Negotiation skills are vital in any business. At all stages of business, there are negotiations and deals to be struck. Having a negotiation strategy before you enter into meetings is a something you must be equipped with.
Before we get into the building blocks of a negotiation strategy, there’s one important point to make first. In my experience, many deals are done on the basis of matching personalities, not only the monetary cost.
If you are going to be dealing with a supplier and you get on well on a personal level, this can go a very long way. It’s easier to communicate, sort out problems and issues and therefore the relationship will often be more profitable.
Keep this in mind in your negotiations, it’s not always just about the money.
The Art of Negotiation
The start of any negotiation should be the preparation. If you’re prepared you’ll find your success rate will be much higher than trying to negotiate on the fly.
Start with L-I-M:
- Firstly, understand what objectives you would LIKE to achieve. What’s your perfect deal?
- Next, make sure you’re clear on your own mind, what objectives you INTEND to achieve. . Prioritise these objectives in case you have to sacrifice one or two. Knowing what these are will help to keep you focussed.
- Lastly, make sure you know what the MIMIMUM is that you’re going to accept. If you can’t achieve your minimum, you’re prepared to walk away from the deal and live to fight another day.
The Negotiation Strategy
Your strategy is key, are you going to work towards a win-win and a win-lose?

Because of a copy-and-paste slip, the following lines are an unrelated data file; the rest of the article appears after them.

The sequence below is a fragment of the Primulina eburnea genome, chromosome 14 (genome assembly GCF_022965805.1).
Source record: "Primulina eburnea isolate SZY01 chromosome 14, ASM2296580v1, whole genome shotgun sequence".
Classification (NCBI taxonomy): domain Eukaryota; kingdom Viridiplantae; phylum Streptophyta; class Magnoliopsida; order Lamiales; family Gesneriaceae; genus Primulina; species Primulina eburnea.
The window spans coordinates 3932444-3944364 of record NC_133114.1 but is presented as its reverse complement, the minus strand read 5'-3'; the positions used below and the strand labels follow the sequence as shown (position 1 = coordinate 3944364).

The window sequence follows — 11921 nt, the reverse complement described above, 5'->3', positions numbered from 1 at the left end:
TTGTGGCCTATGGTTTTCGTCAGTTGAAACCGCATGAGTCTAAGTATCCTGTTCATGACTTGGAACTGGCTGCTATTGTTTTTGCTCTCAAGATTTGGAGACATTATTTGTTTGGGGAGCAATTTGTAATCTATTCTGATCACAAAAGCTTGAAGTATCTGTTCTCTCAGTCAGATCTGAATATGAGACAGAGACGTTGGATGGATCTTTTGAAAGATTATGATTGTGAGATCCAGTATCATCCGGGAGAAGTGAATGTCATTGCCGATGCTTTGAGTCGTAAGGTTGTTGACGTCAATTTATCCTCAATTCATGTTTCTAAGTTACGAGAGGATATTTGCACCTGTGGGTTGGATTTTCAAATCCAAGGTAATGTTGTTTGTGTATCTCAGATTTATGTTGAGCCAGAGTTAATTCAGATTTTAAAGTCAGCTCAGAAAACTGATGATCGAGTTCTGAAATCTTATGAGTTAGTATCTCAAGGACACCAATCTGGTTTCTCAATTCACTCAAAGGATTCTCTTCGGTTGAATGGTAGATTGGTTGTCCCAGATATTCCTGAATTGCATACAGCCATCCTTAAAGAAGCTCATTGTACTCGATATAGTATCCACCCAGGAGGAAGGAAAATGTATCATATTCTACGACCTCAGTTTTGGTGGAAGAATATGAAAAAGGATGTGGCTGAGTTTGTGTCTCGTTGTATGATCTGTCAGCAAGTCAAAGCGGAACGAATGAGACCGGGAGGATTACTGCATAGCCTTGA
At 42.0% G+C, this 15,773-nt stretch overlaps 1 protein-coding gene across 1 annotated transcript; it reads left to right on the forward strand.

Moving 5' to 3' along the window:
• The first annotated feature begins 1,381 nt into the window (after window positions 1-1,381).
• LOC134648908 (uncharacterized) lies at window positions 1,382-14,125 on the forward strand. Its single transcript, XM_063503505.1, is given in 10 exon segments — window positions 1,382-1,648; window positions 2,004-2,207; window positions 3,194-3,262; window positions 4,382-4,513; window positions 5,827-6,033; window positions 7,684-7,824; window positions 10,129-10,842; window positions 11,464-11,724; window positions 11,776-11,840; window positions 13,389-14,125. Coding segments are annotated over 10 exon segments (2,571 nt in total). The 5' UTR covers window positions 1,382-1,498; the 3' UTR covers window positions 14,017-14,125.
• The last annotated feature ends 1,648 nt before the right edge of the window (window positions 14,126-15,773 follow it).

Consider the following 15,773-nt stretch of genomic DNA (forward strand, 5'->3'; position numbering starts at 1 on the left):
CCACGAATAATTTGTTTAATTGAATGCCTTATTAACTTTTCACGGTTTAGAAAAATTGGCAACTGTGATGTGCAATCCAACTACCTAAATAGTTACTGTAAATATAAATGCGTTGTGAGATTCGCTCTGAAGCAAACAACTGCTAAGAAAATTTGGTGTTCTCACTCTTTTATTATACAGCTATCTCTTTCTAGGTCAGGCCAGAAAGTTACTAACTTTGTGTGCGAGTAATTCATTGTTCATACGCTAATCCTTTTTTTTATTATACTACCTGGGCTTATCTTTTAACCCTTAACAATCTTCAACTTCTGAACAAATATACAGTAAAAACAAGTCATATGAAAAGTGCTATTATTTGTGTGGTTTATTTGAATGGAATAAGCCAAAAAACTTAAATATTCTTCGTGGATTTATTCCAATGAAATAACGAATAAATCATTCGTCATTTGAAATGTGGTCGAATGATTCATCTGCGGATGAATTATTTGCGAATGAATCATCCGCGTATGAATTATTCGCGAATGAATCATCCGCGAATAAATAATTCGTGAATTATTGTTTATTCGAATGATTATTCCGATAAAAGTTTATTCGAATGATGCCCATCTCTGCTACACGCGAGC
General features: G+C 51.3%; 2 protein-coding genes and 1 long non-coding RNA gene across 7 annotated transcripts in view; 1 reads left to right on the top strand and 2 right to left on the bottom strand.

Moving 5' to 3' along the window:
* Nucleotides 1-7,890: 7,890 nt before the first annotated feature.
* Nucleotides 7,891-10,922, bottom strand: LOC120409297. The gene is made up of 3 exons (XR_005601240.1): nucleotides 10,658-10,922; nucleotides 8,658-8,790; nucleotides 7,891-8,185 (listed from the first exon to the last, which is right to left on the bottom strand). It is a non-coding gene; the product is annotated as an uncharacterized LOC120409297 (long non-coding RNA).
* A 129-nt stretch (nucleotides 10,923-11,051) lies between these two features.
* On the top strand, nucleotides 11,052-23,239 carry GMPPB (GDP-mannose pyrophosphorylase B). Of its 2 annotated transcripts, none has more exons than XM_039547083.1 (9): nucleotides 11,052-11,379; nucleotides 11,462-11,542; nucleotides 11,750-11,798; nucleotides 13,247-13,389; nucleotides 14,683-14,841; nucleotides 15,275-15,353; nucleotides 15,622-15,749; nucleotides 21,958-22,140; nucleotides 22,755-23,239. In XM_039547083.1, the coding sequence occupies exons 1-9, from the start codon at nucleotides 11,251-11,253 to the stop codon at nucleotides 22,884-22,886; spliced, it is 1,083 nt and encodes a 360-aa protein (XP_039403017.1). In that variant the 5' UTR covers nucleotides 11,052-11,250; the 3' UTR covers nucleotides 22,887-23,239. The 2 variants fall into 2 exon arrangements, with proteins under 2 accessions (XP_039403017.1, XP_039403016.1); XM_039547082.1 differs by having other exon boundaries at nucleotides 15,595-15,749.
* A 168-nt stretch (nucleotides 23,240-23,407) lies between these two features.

A win-win strategy is usually the best approach. It leads to collaboration and flexibility and is the best option for a long term relationship.
A win-lose strategy can lead to bad blood and discontent. It has its place which is usually in deals that are a one-off but be sure it’s a onetime deal as if you need to come back, you may find yourself wanting.
It’s Not All About You
Listen to the other side and what they are looking for in a deal. Try to understand their perspective and see what you can do to bridge the gap.
Is what they are asking for reasonable? What can you do to accommodate? Can you meet them half way?
Gaining a good understanding of what and why the other side needs what they need puts the deal in a much stronger position of being agreed.
Methods of Persuasion
There are 5 styles of persuasion with just one or perhaps several being used in a negotiation:
Logic: Simple and effective, lay out the facts. Explain the positives and the negatives and talk each one through.
Bargaining: Discuss back and forth trying to find the middle ground. This approach is a positive one as it shows willingness to work together. Knowing what you’re prepared to give up and feeling out what your counterpart is willing to give up, stands a good chance of ending in a deal.
Emotion: Someone that likes you on a personal level is easier to do work with. On their part, they’re more likely to do a deal if they like you, so try and find some common ground. Kids the same ages, schools, favourite films…all work towards finding what you have in common.
Threats: Not the best or the place to start but threats are effective. Usually the most effective when you have something you can take away from the other party. For example, you are a client, order significant numbers from this supplier and you threaten to take away your business if they don’t accommodate. Be realistic in this tactic, there’s no point in trying to squeeze a supplier to sell to you at a loss so make sure your have realistic expectations.
Compromise: Of these five styles, this is likely the best. Through dialog and discussion, listen and compromise, this will give the best deal and likely a longer term relationship.
For each negotiation you’ll have to find the best method or maybe it will be a mix of a few depending on how the talks unfold.
Your own personality will play into talks and negotiations and you should take that into account. If you’re more of a “down to business” person, logic may be a better approach.
If you’re more personal, using emotion may suit you.
Find your own style and use that to your own benefit. Below is a handy guide to keep:
Contributed by Alan Bracken – ABTS Logistics